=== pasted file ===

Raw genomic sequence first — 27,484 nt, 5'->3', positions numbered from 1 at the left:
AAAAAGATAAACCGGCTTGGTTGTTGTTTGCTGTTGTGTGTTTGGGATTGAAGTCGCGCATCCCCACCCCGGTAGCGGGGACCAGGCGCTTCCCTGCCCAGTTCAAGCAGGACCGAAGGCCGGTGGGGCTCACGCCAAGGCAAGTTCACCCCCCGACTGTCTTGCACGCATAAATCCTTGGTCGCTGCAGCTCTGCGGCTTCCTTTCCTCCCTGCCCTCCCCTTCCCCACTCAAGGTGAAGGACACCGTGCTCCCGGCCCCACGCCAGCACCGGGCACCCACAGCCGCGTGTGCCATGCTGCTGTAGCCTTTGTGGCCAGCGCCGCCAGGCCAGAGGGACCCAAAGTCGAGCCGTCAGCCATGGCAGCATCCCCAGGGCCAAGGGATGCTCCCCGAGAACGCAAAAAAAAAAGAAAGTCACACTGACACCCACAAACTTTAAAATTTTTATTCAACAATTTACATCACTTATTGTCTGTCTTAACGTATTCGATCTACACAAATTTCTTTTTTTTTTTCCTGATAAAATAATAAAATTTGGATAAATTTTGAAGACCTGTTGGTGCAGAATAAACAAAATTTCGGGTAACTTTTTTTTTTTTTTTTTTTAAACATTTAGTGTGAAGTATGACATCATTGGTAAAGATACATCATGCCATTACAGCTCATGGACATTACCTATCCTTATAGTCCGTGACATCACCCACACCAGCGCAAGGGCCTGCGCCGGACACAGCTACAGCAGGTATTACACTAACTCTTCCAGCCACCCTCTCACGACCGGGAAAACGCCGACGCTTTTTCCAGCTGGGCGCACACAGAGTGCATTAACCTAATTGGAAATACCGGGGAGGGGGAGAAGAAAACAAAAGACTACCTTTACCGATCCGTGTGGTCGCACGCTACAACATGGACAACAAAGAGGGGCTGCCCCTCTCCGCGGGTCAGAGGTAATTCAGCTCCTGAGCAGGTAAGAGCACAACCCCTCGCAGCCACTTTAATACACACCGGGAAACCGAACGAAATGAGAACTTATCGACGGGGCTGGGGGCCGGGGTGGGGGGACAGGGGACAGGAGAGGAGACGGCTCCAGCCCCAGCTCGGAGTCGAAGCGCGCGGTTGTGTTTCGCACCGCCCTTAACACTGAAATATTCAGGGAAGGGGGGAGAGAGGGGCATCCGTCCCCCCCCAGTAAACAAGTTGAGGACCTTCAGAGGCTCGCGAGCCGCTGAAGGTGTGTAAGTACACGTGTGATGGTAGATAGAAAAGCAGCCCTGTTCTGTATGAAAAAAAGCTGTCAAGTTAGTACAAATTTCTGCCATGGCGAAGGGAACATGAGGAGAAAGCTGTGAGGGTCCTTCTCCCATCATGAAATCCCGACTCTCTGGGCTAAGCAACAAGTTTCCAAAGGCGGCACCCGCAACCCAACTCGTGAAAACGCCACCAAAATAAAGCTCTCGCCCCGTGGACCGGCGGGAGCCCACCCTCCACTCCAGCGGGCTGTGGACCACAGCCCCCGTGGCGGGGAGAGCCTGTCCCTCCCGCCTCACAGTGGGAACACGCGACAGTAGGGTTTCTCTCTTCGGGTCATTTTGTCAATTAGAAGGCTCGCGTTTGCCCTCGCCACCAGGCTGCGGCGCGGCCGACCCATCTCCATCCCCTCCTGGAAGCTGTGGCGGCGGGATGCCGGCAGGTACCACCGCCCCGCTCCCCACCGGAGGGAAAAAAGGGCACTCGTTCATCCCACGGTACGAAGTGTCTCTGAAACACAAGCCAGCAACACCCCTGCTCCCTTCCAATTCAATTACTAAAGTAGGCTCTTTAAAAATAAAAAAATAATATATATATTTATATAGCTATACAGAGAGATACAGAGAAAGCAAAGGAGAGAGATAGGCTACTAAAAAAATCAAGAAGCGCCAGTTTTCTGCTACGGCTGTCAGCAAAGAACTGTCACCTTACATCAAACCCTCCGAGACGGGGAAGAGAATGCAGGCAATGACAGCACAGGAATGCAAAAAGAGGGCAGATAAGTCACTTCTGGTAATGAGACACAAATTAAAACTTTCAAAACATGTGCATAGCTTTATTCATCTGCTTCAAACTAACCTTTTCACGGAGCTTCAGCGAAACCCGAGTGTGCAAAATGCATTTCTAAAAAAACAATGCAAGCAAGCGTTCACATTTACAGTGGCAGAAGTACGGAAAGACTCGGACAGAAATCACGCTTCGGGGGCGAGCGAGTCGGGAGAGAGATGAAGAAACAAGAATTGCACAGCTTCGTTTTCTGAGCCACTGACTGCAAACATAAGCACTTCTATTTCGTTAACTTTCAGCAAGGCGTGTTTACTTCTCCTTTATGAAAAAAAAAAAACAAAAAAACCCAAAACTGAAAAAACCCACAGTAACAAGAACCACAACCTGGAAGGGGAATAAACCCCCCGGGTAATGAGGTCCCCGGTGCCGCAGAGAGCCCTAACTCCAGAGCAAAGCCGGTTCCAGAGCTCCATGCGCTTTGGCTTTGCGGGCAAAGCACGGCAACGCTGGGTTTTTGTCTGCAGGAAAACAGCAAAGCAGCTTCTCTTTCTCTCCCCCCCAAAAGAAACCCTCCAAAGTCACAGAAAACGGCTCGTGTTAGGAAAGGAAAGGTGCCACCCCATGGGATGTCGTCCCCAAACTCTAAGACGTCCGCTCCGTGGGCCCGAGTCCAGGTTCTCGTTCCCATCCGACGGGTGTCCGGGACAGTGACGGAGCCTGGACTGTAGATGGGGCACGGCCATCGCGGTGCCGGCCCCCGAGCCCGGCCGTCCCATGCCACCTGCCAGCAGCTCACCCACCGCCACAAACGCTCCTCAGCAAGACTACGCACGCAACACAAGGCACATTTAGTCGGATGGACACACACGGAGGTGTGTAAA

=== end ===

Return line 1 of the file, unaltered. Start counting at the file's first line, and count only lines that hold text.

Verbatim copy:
Raw genomic sequence first — 27,484 nt, 5'->3', positions numbered from 1 at the left: